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Prince tribute

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Live liner notes by @anildash and @iammisstlc.

Notes

This is an archive of notes taken during the livestream. The content starts at the bottom and goes up, and any typos or mistakes are from trying to document the set as it happened! Enjoy.


Thank you Questlove and Anil! It was wonderful to be a part of this 5-day purple experience.

For a very emotional version of the song, you can listen to D'Angelo's tribute to P in April 2016 here:

"Always cry for love, never cry for pain.... and all good things they say, never last." Thank U, Prince. (And thank you, Questlove!)

Tonight, though, we're celebrating Prince's life, and remembering his passing four years ago today. But we're also commemorating the beautiful artistic triumphs of moments like the one that happened 35 years ago today, when he recorded "Sometimes It Snows In April", and how they still resonate for all of us all these years later.

Most deep Prince fams find it especially hard to listen to this one since April 21, 2016 because it figuratively 'snowed' in April that year when he transitioned from this plane. Also, this song is connected to the untimely and tragic passing of Christopher in Under The Cherry Moon.

An incredible extended vamp on "The Question Of U" shows us a jazzy side that perfectly complements the bluesy feel of the more famiilar album version. And from there, to what is perhaps Prince's most beloved song amongst fans: "Sometimes It Snows In April" — here in a live version with stunning vocals.

Now, a heart-rending solo piano rendition of "The Question of U". Omitting the vocals and searing guitar solo that were so distinctive in the version released on 1990's Graffiti Bridge, we instead get a sax solo from Eric Leeds, transforming the mood into something darker and more intimate.

An interesting tidbit about "When 2 R In Love" is that the video was a karaoke-esque production that displayed a black screen with generic font showcasing the lyrics. Except that a bunch of the lyrics were wrong. WB didn't want to invest much money into the production and seemingly just ran the feed through a closed captioning program that misheard some of Prince's singing.

"When 2 R In Love" was such a favorite for Prince that he featured it on The Black Album in 1988, and when that album's release was cancelled, he carried it over to Lovesexy, released later that same year.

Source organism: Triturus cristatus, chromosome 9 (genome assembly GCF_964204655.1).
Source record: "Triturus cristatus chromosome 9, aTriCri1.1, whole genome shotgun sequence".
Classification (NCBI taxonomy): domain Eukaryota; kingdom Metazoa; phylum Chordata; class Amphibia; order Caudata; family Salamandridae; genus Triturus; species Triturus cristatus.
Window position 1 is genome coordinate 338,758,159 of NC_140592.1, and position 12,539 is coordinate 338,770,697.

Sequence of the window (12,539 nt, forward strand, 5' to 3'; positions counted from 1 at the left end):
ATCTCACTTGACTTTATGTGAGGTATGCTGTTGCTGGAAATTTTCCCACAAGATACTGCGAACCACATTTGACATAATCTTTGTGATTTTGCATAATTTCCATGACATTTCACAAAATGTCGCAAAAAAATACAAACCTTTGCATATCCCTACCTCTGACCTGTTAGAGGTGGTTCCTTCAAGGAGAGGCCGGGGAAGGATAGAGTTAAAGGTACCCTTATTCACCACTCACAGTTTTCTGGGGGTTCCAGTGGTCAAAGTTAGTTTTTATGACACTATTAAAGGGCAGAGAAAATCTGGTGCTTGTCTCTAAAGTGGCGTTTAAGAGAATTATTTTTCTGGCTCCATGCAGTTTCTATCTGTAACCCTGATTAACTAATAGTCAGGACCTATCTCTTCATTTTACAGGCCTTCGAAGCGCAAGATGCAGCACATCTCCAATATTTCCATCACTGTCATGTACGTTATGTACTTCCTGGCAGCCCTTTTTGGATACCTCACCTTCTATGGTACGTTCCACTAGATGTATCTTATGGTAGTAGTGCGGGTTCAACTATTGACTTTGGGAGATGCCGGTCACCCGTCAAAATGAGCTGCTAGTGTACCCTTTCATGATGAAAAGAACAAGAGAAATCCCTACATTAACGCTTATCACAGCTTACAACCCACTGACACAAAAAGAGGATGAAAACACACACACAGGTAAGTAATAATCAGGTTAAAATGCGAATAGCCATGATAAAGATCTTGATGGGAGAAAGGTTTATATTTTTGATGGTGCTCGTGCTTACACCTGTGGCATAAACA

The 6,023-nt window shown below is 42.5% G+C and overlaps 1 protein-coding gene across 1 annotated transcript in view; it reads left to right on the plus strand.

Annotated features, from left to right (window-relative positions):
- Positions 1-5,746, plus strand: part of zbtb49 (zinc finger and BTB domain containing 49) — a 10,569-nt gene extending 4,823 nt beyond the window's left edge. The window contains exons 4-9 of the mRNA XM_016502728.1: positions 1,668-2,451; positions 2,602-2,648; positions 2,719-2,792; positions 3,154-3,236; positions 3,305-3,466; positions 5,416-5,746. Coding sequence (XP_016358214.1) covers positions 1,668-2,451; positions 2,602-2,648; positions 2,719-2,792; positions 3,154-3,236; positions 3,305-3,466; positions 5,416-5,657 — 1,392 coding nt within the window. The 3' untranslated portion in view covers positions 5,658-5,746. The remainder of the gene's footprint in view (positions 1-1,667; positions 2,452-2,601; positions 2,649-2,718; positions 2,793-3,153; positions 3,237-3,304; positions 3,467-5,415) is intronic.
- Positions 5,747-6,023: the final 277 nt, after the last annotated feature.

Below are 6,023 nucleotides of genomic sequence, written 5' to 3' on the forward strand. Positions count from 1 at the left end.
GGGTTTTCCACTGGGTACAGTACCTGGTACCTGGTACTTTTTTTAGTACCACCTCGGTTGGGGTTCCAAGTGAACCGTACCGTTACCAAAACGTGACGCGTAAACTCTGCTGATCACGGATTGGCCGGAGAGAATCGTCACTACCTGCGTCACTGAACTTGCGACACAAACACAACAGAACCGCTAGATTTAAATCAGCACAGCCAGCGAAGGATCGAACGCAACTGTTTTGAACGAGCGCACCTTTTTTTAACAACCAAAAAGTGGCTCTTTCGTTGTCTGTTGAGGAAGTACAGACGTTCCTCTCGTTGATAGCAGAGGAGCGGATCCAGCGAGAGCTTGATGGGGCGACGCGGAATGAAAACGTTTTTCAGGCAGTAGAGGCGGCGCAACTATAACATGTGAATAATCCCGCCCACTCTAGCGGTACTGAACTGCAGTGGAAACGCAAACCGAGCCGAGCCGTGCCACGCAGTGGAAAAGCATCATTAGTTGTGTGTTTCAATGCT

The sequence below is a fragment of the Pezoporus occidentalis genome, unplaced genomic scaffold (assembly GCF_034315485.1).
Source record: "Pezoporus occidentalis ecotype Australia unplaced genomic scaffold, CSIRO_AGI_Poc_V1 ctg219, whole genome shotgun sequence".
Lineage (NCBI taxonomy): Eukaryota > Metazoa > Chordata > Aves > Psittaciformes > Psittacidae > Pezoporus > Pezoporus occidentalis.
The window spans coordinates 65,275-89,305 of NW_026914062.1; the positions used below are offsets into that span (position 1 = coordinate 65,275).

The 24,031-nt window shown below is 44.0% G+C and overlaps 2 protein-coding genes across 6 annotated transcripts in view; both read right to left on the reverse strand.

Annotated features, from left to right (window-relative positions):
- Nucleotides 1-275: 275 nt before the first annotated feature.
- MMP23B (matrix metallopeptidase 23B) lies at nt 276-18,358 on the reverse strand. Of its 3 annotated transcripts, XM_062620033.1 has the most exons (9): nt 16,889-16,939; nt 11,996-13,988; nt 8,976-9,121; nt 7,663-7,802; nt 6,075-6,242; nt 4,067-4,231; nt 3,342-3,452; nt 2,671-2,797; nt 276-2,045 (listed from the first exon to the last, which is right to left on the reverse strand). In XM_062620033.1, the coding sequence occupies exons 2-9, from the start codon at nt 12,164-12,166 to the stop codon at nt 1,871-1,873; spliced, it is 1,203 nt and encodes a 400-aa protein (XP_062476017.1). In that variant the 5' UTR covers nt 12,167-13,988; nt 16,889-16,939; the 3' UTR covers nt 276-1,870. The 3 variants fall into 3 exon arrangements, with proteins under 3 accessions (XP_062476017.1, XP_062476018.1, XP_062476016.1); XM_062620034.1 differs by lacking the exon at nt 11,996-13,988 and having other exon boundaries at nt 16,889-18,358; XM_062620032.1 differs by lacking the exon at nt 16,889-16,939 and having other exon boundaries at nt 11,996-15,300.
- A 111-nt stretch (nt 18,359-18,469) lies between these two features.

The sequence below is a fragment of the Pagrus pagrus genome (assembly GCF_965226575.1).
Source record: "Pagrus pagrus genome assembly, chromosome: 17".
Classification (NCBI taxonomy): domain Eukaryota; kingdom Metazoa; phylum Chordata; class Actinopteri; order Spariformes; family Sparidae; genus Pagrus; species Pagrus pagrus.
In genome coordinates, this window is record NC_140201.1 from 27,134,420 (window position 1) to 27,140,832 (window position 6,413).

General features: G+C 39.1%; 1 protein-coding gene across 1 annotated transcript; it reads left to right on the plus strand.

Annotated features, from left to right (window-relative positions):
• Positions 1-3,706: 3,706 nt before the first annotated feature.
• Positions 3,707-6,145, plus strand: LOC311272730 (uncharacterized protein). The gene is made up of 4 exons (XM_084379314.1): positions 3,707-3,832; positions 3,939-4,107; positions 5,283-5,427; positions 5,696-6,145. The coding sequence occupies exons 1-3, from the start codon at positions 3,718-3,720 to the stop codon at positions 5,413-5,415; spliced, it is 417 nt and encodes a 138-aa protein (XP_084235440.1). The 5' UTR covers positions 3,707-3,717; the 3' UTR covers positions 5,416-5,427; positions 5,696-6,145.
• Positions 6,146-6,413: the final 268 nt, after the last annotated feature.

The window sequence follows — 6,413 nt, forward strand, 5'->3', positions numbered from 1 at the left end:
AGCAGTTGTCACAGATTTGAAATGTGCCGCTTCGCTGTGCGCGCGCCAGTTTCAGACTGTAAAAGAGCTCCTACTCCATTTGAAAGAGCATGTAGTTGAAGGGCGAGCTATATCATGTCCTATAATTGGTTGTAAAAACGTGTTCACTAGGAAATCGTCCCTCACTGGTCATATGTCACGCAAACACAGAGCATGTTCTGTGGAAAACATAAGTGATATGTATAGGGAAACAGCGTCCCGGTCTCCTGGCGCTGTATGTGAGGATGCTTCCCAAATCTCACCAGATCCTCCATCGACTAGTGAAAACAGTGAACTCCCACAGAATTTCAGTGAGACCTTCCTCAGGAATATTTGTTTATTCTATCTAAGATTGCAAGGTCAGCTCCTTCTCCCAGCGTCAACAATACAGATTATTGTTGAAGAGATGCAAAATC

The guitar solo on this Mazarati b-side is a standout not just because it's Prince playing on someone else's song, but because it's the rare case of his playing an acoustic guitar solo during the 80s.

Now we're going deep, with "I Guess It's All Over" — a 1986 b-side from Mazarati that secretly featured a guitar solo from Prince over its bubbling bassline.

The answer to Prince's query of "what's my name?" in the song is answered with a generic "I love you" because this track was released when he was going by a symbol. Later on when he'd perform the song after reclaiming his name, that reply was updated to "Prince!"

RIP to John Blackwell who killed the pulsating drum solos on this song with Prince for years, specifically during the very long and very successful Musicology Tour in 2004.

Prince also performed a SCORCHING version of this song at Coachella in 2008 - although the perfectionist in P didn't think the Coachella performance was as perfect as it was. Sigh.

Prince's own 1996 version of "Shhh!" boldly reclaimed the song from Tevin Campbell, whom he'd gifted the song to three years earlier. It would remain a staple of Prince's live shows for years, often being the anchor to his most scorching guitar solo of the concert.

One of the blazing-est songs ever recorded by Prince, this version appears on the The Gold Experience album, but was previously given to Tevin Campbell to release first.

SHHHHHHHHH

Now a late-career favorite: "Satisfied". Prince loved taking us back to a classic soul sound, and his aching vocals here were clearly show Prince having a hell of a lot of fun in the studio.

Minor G is the chord of pleasure It will be played eleven measures you will see fire, but you're cool as ice you lie if you say this isn't nice."

A simmering, jazzy improvisation featuring a muted trumpet acts as a beautiful introduction to the Revolution standout Power Fantastic. The song wouldn't be officially released until 1993, with the release of Prince's first greatest hits box set, but it set audiences on fire every time Prince played it live from then on.

"She Loves Me 4 Me" was considered to be a love song for Manuela - Prince's second wife who shared his religious and dietary beliefs.

After walking us through the backwards vamp of "Girl", a taste of "The Marrying Kind" and then on into "She Loves Me For Me", the lilting and romantic song released as a single head of 2001's The Rainbow Children.

You can hear some of "Boy" ("Girl" backwards) here.

The background vocals are played backwards, so when you play the entire song backwards (referred to as "Boy"), you can hear the background vocals clearly and the rest of the song takes on a trippier feel with a relaxing lounge beat.